That is about as far as I can see into the conflict using my fairly limited—and still unpracticed—property lens. It is unlikely that the Israeli-Palestinian conflict will be resolved through judicial processes. But the peace process, and the agreements it will one day yield, will be judged by the court of public opinion in each nation and in the world at large. Justice, as well as peace, must be seen to be done.

09 May 2007

09 May 2007 - Koogler finds Abunimah's gap

I subscribe to a monthly e-mail update from the Middle East Review of International Affairs, which is run by Professor Barry Rubin, a seasoned analyst of Palestinian politics. The update lists the latest articles across a variety of academic periodicals about the Middle East. The amount of new research that appears every month is simply staggering—there’s no time to read even a small portion of it.

There are also thousands of blogs about the Middle East, and probably hundreds (if not more) on the Israeli-Palestinian conflict. Few offer their own thought and analysis; most just point to other sources. One of the original ones, however, is an interesting blog called Foreign Policy Watch, run by Jeb Koogler, a student at Brown University, who writes very well about current issues in U.S. foreign policy.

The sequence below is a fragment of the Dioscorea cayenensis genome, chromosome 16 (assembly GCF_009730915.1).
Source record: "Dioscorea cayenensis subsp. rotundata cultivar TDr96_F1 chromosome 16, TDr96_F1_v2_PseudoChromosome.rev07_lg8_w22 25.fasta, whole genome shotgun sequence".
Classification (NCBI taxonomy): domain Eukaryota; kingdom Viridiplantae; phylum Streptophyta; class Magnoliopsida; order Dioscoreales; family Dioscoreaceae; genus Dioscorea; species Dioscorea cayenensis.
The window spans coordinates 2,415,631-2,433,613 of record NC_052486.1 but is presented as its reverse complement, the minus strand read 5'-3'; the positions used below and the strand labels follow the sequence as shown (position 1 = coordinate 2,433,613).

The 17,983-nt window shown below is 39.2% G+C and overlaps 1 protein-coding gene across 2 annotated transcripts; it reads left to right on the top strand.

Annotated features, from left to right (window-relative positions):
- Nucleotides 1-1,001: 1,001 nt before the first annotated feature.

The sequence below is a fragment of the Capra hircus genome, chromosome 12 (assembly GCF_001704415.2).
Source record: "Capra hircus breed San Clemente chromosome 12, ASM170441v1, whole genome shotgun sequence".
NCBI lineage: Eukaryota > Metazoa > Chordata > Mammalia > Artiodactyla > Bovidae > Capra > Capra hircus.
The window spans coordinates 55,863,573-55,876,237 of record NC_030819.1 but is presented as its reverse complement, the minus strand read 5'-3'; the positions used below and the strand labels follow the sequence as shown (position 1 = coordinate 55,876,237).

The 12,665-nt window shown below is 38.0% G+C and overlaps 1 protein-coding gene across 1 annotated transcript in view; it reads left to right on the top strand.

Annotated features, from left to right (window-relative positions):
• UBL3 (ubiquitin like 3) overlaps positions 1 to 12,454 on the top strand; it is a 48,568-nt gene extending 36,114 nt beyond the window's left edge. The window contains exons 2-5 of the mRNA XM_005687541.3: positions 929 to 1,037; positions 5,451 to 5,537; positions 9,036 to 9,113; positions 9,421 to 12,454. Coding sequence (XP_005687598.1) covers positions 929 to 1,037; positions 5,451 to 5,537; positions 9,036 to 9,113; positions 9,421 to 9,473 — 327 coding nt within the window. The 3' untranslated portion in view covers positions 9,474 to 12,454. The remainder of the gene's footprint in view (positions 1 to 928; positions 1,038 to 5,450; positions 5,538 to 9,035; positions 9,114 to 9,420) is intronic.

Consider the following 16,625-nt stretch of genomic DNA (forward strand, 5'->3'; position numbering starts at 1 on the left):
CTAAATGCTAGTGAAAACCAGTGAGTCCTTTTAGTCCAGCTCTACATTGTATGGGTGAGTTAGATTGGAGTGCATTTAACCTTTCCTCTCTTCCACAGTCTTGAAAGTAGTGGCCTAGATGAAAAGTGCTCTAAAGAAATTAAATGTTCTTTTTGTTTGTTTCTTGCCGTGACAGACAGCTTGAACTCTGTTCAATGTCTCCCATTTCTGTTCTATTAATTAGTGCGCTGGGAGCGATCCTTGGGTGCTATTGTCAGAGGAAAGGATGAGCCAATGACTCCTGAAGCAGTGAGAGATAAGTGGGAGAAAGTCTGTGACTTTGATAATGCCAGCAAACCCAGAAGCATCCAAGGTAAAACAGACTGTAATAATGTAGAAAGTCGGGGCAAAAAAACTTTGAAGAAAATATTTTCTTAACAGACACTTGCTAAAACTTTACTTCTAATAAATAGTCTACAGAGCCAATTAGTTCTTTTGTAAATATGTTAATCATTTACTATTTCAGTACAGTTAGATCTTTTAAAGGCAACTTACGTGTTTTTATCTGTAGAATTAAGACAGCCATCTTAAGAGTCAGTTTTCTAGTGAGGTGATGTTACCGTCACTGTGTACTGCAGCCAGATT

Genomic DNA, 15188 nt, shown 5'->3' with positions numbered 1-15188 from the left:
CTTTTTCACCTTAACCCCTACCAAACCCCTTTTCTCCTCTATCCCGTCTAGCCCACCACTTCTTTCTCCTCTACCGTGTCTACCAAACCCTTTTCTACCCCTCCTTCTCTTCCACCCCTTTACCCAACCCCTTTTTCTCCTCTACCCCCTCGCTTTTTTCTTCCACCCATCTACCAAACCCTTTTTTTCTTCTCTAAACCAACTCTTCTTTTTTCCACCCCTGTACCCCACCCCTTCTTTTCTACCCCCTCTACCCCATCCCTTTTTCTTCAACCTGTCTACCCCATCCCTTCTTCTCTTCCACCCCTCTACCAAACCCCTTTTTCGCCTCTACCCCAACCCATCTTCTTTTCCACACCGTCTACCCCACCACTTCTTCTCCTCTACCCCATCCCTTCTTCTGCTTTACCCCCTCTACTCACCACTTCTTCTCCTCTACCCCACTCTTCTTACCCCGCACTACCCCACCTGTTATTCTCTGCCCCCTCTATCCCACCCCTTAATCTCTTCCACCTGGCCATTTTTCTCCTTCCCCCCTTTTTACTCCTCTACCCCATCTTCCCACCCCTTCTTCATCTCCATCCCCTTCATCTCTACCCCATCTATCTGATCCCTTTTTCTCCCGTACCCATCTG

One post that caught my attention was a report on an appearance by Electronic Intifada co-founder Abu Animah, who is traveling the country to hawk his book, One Country: A Bold Proposal to End the Israeli-Palestinian Impasse. The book’s self-proclaimed “boldness” is really just shameless oversell: all Abunimah really does is hype the one-state solution, the oldest, bluntest and worst approach.